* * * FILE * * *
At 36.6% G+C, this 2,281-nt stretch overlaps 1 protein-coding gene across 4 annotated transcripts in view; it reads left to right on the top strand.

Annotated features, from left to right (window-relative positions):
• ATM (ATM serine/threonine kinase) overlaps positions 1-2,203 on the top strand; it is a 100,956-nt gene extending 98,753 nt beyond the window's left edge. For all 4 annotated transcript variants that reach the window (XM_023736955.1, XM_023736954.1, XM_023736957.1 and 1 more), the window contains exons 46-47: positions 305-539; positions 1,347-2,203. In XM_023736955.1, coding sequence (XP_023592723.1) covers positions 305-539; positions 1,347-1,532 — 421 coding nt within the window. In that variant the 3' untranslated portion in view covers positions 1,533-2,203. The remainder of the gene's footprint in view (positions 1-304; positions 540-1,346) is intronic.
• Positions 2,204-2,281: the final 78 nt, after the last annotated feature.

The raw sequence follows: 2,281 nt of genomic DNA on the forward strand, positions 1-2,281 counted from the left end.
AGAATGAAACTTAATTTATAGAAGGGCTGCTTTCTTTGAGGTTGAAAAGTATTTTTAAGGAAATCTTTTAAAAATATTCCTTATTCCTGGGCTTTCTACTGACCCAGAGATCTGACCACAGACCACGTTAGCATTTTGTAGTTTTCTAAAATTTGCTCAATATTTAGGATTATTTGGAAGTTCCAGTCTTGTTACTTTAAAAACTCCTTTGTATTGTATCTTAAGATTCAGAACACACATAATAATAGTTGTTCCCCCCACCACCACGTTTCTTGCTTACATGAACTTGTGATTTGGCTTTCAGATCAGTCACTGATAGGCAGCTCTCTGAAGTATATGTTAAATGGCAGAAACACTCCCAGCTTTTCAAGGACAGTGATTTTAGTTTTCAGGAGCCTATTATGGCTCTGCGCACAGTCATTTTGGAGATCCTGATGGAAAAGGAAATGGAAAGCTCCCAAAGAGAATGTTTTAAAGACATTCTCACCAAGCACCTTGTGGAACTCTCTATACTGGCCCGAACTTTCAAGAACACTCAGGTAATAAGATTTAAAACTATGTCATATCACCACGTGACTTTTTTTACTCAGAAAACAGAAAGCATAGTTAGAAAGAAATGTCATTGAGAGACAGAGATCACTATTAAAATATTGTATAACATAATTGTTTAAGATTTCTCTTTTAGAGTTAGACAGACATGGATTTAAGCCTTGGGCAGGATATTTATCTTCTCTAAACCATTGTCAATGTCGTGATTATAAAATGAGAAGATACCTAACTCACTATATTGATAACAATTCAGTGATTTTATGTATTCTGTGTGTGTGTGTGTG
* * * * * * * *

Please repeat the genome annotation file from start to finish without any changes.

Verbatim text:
At 36.6% G+C, this 2,281-nt stretch overlaps 1 protein-coding gene across 4 annotated transcripts in view; it reads left to right on the top strand.

Annotated features, from left to right (window-relative positions):
• ATM (ATM serine/threonine kinase) overlaps positions 1-2,203 on the top strand; it is a 100,956-nt gene extending 98,753 nt beyond the window's left edge. For all 4 annotated transcript variants that reach the window (XM_023736955.1, XM_023736954.1, XM_023736957.1 and 1 more), the window contains exons 46-47: positions 305-539; positions 1,347-2,203. In XM_023736955.1, coding sequence (XP_023592723.1) covers positions 305-539; positions 1,347-1,532 — 421 coding nt within the window. In that variant the 3' untranslated portion in view covers positions 1,533-2,203. The remainder of the gene's footprint in view (positions 1-304; positions 540-1,346) is intronic.
• Positions 2,204-2,281: the final 78 nt, after the last annotated feature.

The raw sequence follows: 2,281 nt of genomic DNA on the forward strand, positions 1-2,281 counted from the left end.
AGAATGAAACTTAATTTATAGAAGGGCTGCTTTCTTTGAGGTTGAAAAGTATTTTTAAGGAAATCTTTTAAAAATATTCCTTATTCCTGGGCTTTCTACTGACCCAGAGATCTGACCACAGACCACGTTAGCATTTTGTAGTTTTCTAAAATTTGCTCAATATTTAGGATTATTTGGAAGTTCCAGTCTTGTTACTTTAAAAACTCCTTTGTATTGTATCTTAAGATTCAGAACACACATAATAATAGTTGTTCCCCCCACCACCACGTTTCTTGCTTACATGAACTTGTGATTTGGCTTTCAGATCAGTCACTGATAGGCAGCTCTCTGAAGTATATGTTAAATGGCAGAAACACTCCCAGCTTTTCAAGGACAGTGATTTTAGTTTTCAGGAGCCTATTATGGCTCTGCGCACAGTCATTTTGGAGATCCTGATGGAAAAGGAAATGGAAAGCTCCCAAAGAGAATGTTTTAAAGACATTCTCACCAAGCACCTTGTGGAACTCTCTATACTGGCCCGAACTTTCAAGAACACTCAGGTAATAAGATTTAAAACTATGTCATATCACCACGTGACTTTTTTTACTCAGAAAACAGAAAGCATAGTTAGAAAGAAATGTCATTGAGAGACAGAGATCACTATTAAAATATTGTATAACATAATTGTTTAAGATTTCTCTTTTAGAGTTAGACAGACATGGATTTAAGCCTTGGGCAGGATATTTATCTTCTCTAAACCATTGTCAATGTCGTGATTATAAAATGAGAAGATACCTAACTCACTATATTGATAACAATTCAGTGATTTTATGTATTCTGTGTGTGTGTGTGTG